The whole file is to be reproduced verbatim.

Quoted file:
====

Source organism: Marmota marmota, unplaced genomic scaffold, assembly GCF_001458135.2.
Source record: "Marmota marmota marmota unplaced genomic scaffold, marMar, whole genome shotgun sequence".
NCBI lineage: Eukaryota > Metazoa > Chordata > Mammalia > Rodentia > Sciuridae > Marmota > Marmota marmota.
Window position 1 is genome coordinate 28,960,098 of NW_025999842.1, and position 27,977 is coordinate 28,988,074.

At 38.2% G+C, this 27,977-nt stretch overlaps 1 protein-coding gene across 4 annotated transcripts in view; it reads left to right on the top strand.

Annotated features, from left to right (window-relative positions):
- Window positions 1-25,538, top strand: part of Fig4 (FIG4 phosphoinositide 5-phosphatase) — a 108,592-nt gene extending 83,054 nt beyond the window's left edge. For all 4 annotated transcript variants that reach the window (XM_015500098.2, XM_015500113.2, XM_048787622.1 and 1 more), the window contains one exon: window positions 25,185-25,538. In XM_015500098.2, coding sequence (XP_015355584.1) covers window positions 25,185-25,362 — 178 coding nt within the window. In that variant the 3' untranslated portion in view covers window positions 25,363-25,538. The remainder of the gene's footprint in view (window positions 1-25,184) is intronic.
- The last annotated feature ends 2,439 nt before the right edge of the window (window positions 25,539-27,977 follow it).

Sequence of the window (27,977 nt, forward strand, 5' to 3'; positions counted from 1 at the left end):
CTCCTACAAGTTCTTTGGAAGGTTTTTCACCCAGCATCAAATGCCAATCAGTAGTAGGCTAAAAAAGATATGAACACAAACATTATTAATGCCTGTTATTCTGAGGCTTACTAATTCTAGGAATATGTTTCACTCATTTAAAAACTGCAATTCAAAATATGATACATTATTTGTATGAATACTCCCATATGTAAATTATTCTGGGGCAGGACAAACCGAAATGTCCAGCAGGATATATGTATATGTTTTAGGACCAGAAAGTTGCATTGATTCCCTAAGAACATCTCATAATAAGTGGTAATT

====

Source organism: Marmota marmota, unplaced genomic scaffold, assembly GCF_001458135.2.
Source record: "Marmota marmota marmota unplaced genomic scaffold, marMar, whole genome shotgun sequence".
NCBI lineage: Eukaryota > Metazoa > Chordata > Mammalia > Rodentia > Sciuridae > Marmota > Marmota marmota.
Window position 1 is genome coordinate 28,960,098 of NW_025999842.1, and position 27,977 is coordinate 28,988,074.

At 38.2% G+C, this 27,977-nt stretch overlaps 1 protein-coding gene across 4 annotated transcripts in view; it reads left to right on the top strand.

Annotated features, from left to right (window-relative positions):
- Window positions 1-25,538, top strand: part of Fig4 (FIG4 phosphoinositide 5-phosphatase) — a 108,592-nt gene extending 83,054 nt beyond the window's left edge. For all 4 annotated transcript variants that reach the window (XM_015500098.2, XM_015500113.2, XM_048787622.1 and 1 more), the window contains one exon: window positions 25,185-25,538. In XM_015500098.2, coding sequence (XP_015355584.1) covers window positions 25,185-25,362 — 178 coding nt within the window. In that variant the 3' untranslated portion in view covers window positions 25,363-25,538. The remainder of the gene's footprint in view (window positions 1-25,184) is intronic.
- The last annotated feature ends 2,439 nt before the right edge of the window (window positions 25,539-27,977 follow it).

Sequence of the window (27,977 nt, forward strand, 5' to 3'; positions counted from 1 at the left end):
CTCCTACAAGTTCTTTGGAAGGTTTTTCACCCAGCATCAAATGCCAATCAGTAGTAGGCTAAAAAAGATATGAACACAAACATTATTAATGCCTGTTATTCTGAGGCTTACTAATTCTAGGAATATGTTTCACTCATTTAAAAACTGCAATTCAAAATATGATACATTATTTGTATGAATACTCCCATATGTAAATTATTCTGGGGCAGGACAAACCGAAATGTCCAGCAGGATATATGTATATGTTTTAGGACCAGAAAGTTGCATTGATTCCCTAAGAACATCTCATAATAAGTGGTAATT